The Weekend Australian - Review - - Music Reviews - Tony Hillier

Trans­par­ent Wa­ter Omar Sosa and Seckou Keita Ota Records/World Vil­lage The seam­less strains cre­ated by pro­lific Cuban com­poser and jazz pi­anist Omar Sosa with Sene­galese mu­si­cian Seckou Keita and other cos­mopoli­tan new col­lab­o­ra­tors in his lat­est cross-cul­tural project beg to be ab­sorbed in a hor­i­zon­tal po­si­tion, prefer­ably with the blinds drawn. No dis­par­age­ment is in­tended. As the ti­tle might sug­gest, it’s the kind of al­bum that in past pre-down­load decades would have been filed in the New Age racks of record stores.

Fear not: Trans­par­ent Wa­ter is the an­tithe­sis of au­ral wall­pa­per of yore. In­deed, it is a quite ex­quis­ite col­lab­o­ra­tion that unites a unique com­bi­na­tion of tra­di­tional in­stru­ments with Sosa’s so­phis­ti­cated pi­ano play­ing — Keita’s West African kora harp and drums (djembe, sabar, tama), Latin per­cus­sion (bata, clave, guat­aca, cal­abaza, mara­cas), Chi­nese wind in­stru­ments (sheng and bawu) and Ja­panese and Korean zithers (koto and ge­o­mungo).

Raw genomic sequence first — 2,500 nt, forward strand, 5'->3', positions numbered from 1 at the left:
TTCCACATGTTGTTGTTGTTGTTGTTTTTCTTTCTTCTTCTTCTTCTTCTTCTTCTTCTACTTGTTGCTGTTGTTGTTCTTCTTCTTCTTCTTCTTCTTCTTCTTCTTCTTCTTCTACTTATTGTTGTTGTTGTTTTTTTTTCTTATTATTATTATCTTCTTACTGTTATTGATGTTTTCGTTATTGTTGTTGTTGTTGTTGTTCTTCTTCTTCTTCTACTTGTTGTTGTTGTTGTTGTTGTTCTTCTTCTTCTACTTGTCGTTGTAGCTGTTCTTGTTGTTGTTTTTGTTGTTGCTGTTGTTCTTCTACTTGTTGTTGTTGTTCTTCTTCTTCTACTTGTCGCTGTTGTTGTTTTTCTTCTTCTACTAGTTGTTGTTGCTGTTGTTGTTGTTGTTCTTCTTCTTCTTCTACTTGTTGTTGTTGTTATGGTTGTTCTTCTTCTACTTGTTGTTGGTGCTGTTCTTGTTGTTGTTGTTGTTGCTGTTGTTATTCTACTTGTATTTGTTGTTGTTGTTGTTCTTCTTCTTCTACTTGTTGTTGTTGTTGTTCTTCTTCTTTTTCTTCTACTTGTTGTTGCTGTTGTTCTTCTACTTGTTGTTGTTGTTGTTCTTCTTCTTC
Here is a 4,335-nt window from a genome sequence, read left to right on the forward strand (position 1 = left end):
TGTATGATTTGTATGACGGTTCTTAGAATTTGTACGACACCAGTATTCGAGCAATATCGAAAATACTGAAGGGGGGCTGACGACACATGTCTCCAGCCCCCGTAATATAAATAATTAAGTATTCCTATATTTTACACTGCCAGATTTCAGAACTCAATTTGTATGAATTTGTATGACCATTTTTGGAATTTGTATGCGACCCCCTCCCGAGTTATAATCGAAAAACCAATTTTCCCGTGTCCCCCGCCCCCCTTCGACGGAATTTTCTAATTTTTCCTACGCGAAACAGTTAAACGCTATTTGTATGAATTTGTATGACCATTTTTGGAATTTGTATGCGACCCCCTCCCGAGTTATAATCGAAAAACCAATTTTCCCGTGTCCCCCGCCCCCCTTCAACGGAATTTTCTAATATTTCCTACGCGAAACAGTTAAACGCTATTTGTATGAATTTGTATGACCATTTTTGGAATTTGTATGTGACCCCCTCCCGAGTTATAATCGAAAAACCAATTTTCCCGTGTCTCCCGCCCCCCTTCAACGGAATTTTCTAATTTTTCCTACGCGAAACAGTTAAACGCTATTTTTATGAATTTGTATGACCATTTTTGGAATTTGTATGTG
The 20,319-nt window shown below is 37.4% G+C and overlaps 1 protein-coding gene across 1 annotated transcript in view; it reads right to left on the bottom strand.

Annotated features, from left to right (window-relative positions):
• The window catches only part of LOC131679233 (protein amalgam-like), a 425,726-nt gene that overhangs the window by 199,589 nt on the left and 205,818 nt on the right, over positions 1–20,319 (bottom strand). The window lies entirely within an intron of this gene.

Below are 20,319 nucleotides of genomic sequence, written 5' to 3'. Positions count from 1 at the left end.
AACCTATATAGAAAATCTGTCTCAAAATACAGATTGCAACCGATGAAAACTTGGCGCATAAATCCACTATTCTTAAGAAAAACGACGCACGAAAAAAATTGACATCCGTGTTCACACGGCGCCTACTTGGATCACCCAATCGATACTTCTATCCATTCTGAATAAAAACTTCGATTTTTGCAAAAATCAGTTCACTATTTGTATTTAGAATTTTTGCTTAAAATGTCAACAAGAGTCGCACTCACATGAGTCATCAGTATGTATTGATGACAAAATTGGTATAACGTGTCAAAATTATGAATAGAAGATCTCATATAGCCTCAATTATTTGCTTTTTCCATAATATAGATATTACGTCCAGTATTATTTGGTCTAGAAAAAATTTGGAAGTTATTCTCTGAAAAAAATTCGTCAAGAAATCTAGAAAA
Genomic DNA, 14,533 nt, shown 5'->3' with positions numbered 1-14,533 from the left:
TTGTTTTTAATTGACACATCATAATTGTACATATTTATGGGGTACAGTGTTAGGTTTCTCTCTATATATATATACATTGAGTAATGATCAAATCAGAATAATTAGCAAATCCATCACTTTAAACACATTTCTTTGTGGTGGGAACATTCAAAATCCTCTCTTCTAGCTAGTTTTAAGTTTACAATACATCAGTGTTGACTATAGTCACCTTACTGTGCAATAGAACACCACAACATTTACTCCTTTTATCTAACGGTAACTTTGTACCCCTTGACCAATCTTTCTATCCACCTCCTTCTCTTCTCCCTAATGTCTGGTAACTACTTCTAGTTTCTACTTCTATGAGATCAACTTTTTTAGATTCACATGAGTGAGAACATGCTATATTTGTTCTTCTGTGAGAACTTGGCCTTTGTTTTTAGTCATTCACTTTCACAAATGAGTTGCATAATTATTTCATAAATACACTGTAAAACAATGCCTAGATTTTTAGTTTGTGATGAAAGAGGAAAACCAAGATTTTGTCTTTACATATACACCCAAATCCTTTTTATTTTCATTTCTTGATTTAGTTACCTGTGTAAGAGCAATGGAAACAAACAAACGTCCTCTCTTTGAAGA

Keita’s smooth vo­cal cords would soothe the most sav­age breast in med­i­ta­tive tracks such as Black Dream and An­other Prayer. In Fati­liku, a com­par­a­tively up-tempo Latin-es­que piece spiced with a re­peated quote from a fa­mous Cuban song ( El Manis­ero/The Peanut Ven­dor), the Sene­galese’s singing is more soul­ful than spir­i­tual. Sosa shines when his pi­ano play­ing crosses to jazz­ier and blue­sier plains, as in Darry and Peace Keep­ing.

Else­where, kora, key­board and koto blend in­ex­tri­ca­bly — most no­tably on Min­ing-Nahn and Thios­sane. Avian ef­fects em­bel­lish In the For­est. Af­ter a som­bre start in which solo sheng evokes Asian am­bi­ence, Moro Yeye melts into a sub­dued chant and Latin pi­ano pulse. Pul­sat­ing per­cus­sion un­der­pins the de­li­ciously melodic and rhyth­mic Tama-Tama.

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